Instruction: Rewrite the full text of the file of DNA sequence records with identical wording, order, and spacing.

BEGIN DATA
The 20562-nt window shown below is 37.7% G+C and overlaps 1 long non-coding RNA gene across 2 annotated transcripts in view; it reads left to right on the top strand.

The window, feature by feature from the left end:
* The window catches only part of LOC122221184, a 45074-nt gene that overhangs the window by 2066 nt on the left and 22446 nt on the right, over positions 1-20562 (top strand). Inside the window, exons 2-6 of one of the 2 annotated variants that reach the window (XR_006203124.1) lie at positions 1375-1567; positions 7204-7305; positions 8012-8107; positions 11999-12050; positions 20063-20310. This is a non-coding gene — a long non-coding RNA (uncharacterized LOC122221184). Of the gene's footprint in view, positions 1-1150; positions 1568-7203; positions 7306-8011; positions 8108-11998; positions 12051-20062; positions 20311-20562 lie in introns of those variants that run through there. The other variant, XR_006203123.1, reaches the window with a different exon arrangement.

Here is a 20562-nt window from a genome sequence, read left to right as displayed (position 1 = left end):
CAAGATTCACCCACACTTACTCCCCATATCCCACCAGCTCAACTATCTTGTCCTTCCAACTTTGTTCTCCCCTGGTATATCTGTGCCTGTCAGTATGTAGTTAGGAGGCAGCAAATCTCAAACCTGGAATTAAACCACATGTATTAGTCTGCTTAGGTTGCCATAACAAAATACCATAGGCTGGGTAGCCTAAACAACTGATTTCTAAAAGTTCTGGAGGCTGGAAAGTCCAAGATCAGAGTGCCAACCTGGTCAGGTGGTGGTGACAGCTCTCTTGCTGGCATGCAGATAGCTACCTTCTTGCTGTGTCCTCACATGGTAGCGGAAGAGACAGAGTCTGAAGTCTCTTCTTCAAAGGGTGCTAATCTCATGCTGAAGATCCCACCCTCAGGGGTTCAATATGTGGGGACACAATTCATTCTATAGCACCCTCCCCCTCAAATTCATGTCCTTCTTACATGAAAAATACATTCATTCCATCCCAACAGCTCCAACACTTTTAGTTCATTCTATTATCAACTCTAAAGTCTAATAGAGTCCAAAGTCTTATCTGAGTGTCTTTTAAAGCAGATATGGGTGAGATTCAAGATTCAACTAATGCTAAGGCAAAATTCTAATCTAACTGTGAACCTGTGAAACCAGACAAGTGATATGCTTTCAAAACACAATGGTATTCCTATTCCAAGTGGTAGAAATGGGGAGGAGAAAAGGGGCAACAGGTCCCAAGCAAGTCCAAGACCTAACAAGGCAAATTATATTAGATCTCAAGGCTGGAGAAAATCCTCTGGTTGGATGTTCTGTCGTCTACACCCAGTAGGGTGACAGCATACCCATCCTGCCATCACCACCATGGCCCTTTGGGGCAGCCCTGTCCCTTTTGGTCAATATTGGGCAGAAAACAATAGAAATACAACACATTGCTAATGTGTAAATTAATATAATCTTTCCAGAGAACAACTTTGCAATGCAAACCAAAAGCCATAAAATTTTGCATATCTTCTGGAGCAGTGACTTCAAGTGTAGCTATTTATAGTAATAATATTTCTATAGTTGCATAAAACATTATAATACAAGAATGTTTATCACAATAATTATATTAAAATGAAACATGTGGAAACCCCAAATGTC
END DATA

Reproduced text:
The 20562-nt window shown below is 37.7% G+C and overlaps 1 long non-coding RNA gene across 2 annotated transcripts in view; it reads left to right on the top strand.

The window, feature by feature from the left end:
* The window catches only part of LOC122221184, a 45074-nt gene that overhangs the window by 2066 nt on the left and 22446 nt on the right, over positions 1-20562 (top strand). Inside the window, exons 2-6 of one of the 2 annotated variants that reach the window (XR_006203124.1) lie at positions 1375-1567; positions 7204-7305; positions 8012-8107; positions 11999-12050; positions 20063-20310. This is a non-coding gene — a long non-coding RNA (uncharacterized LOC122221184). Of the gene's footprint in view, positions 1-1150; positions 1568-7203; positions 7306-8011; positions 8108-11998; positions 12051-20062; positions 20311-20562 lie in introns of those variants that run through there. The other variant, XR_006203123.1, reaches the window with a different exon arrangement.

Here is a 20562-nt window from a genome sequence, read left to right as displayed (position 1 = left end):
CAAGATTCACCCACACTTACTCCCCATATCCCACCAGCTCAACTATCTTGTCCTTCCAACTTTGTTCTCCCCTGGTATATCTGTGCCTGTCAGTATGTAGTTAGGAGGCAGCAAATCTCAAACCTGGAATTAAACCACATGTATTAGTCTGCTTAGGTTGCCATAACAAAATACCATAGGCTGGGTAGCCTAAACAACTGATTTCTAAAAGTTCTGGAGGCTGGAAAGTCCAAGATCAGAGTGCCAACCTGGTCAGGTGGTGGTGACAGCTCTCTTGCTGGCATGCAGATAGCTACCTTCTTGCTGTGTCCTCACATGGTAGCGGAAGAGACAGAGTCTGAAGTCTCTTCTTCAAAGGGTGCTAATCTCATGCTGAAGATCCCACCCTCAGGGGTTCAATATGTGGGGACACAATTCATTCTATAGCACCCTCCCCCTCAAATTCATGTCCTTCTTACATGAAAAATACATTCATTCCATCCCAACAGCTCCAACACTTTTAGTTCATTCTATTATCAACTCTAAAGTCTAATAGAGTCCAAAGTCTTATCTGAGTGTCTTTTAAAGCAGATATGGGTGAGATTCAAGATTCAACTAATGCTAAGGCAAAATTCTAATCTAACTGTGAACCTGTGAAACCAGACAAGTGATATGCTTTCAAAACACAATGGTATTCCTATTCCAAGTGGTAGAAATGGGGAGGAGAAAAGGGGCAACAGGTCCCAAGCAAGTCCAAGACCTAACAAGGCAAATTATATTAGATCTCAAGGCTGGAGAAAATCCTCTGGTTGGATGTTCTGTCGTCTACACCCAGTAGGGTGACAGCATACCCATCCTGCCATCACCACCATGGCCCTTTGGGGCAGCCCTGTCCCTTTTGGTCAATATTGGGCAGAAAACAATAGAAATACAACACATTGCTAATGTGTAAATTAATATAATCTTTCCAGAGAACAACTTTGCAATGCAAACCAAAAGCCATAAAATTTTGCATATCTTCTGGAGCAGTGACTTCAAGTGTAGCTATTTATAGTAATAATATTTCTATAGTTGCATAAAACATTATAATACAAGAATGTTTATCACAATAATTATATTAAAATGAAACATGTGGAAACCCCAAATGTC